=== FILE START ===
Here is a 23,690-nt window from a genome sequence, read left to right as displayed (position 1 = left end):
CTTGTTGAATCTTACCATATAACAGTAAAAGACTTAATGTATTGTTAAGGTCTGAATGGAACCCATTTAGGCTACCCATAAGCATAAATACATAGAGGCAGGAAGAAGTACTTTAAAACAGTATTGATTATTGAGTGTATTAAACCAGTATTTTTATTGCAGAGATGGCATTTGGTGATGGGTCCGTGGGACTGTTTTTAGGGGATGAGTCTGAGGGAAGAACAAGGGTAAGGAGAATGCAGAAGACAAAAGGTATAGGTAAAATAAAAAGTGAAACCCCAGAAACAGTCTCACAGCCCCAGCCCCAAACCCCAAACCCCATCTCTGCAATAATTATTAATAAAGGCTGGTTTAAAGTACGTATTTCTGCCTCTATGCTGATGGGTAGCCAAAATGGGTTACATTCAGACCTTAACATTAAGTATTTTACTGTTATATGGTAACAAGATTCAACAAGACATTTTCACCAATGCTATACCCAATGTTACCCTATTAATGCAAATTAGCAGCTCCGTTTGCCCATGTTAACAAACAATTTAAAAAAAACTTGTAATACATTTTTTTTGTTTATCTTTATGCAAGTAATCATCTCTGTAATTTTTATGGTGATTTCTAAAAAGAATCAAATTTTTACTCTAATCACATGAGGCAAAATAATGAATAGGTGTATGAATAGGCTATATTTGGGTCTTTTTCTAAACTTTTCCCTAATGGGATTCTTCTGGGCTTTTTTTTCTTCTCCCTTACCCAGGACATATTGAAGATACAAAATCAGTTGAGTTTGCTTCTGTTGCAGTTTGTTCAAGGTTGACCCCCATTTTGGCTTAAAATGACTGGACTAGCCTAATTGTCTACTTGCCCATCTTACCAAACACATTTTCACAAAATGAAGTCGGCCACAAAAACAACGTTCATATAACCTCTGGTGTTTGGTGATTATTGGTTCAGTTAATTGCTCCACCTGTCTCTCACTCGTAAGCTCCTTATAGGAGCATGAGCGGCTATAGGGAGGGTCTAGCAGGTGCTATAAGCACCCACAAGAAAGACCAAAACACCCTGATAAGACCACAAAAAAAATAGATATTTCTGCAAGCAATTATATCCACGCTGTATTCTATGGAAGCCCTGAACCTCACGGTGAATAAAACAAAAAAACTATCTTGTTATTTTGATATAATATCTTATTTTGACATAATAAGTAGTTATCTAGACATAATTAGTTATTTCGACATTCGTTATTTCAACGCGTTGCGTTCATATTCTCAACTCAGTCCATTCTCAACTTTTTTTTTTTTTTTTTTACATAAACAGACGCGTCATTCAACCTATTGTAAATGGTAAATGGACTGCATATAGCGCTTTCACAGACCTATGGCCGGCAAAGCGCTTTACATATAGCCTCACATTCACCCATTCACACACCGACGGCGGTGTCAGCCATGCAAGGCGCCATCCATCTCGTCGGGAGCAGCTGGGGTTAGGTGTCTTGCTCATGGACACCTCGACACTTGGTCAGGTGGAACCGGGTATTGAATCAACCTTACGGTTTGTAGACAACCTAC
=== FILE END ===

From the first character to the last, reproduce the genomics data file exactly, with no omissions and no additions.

Here is a 23,690-nt window from a genome sequence, read left to right as displayed (position 1 = left end):
CTTGTTGAATCTTACCATATAACAGTAAAAGACTTAATGTATTGTTAAGGTCTGAATGGAACCCATTTAGGCTACCCATAAGCATAAATACATAGAGGCAGGAAGAAGTACTTTAAAACAGTATTGATTATTGAGTGTATTAAACCAGTATTTTTATTGCAGAGATGGCATTTGGTGATGGGTCCGTGGGACTGTTTTTAGGGGATGAGTCTGAGGGAAGAACAAGGGTAAGGAGAATGCAGAAGACAAAAGGTATAGGTAAAATAAAAAGTGAAACCCCAGAAACAGTCTCACAGCCCCAGCCCCAAACCCCAAACCCCATCTCTGCAATAATTATTAATAAAGGCTGGTTTAAAGTACGTATTTCTGCCTCTATGCTGATGGGTAGCCAAAATGGGTTACATTCAGACCTTAACATTAAGTATTTTACTGTTATATGGTAACAAGATTCAACAAGACATTTTCACCAATGCTATACCCAATGTTACCCTATTAATGCAAATTAGCAGCTCCGTTTGCCCATGTTAACAAACAATTTAAAAAAAACTTGTAATACATTTTTTTTGTTTATCTTTATGCAAGTAATCATCTCTGTAATTTTTATGGTGATTTCTAAAAAGAATCAAATTTTTACTCTAATCACATGAGGCAAAATAATGAATAGGTGTATGAATAGGCTATATTTGGGTCTTTTTCTAAACTTTTCCCTAATGGGATTCTTCTGGGCTTTTTTTTCTTCTCCCTTACCCAGGACATATTGAAGATACAAAATCAGTTGAGTTTGCTTCTGTTGCAGTTTGTTCAAGGTTGACCCCCATTTTGGCTTAAAATGACTGGACTAGCCTAATTGTCTACTTGCCCATCTTACCAAACACATTTTCACAAAATGAAGTCGGCCACAAAAACAACGTTCATATAACCTCTGGTGTTTGGTGATTATTGGTTCAGTTAATTGCTCCACCTGTCTCTCACTCGTAAGCTCCTTATAGGAGCATGAGCGGCTATAGGGAGGGTCTAGCAGGTGCTATAAGCACCCACAAGAAAGACCAAAACACCCTGATAAGACCACAAAAAAAATAGATATTTCTGCAAGCAATTATATCCACGCTGTATTCTATGGAAGCCCTGAACCTCACGGTGAATAAAACAAAAAAACTATCTTGTTATTTTGATATAATATCTTATTTTGACATAATAAGTAGTTATCTAGACATAATTAGTTATTTCGACATTCGTTATTTCAACGCGTTGCGTTCATATTCTCAACTCAGTCCATTCTCAACTTTTTTTTTTTTTTTTTTACATAAACAGACGCGTCATTCAACCTATTGTAAATGGTAAATGGACTGCATATAGCGCTTTCACAGACCTATGGCCGGCAAAGCGCTTTACATATAGCCTCACATTCACCCATTCACACACCGACGGCGGTGTCAGCCATGCAAGGCGCCATCCATCTCGTCGGGAGCAGCTGGGGTTAGGTGTCTTGCTCATGGACACCTCGACACTTGGTCAGGTGGAACCGGGTATTGAATCAACCTTACGGTTTGTAGACAACCTAC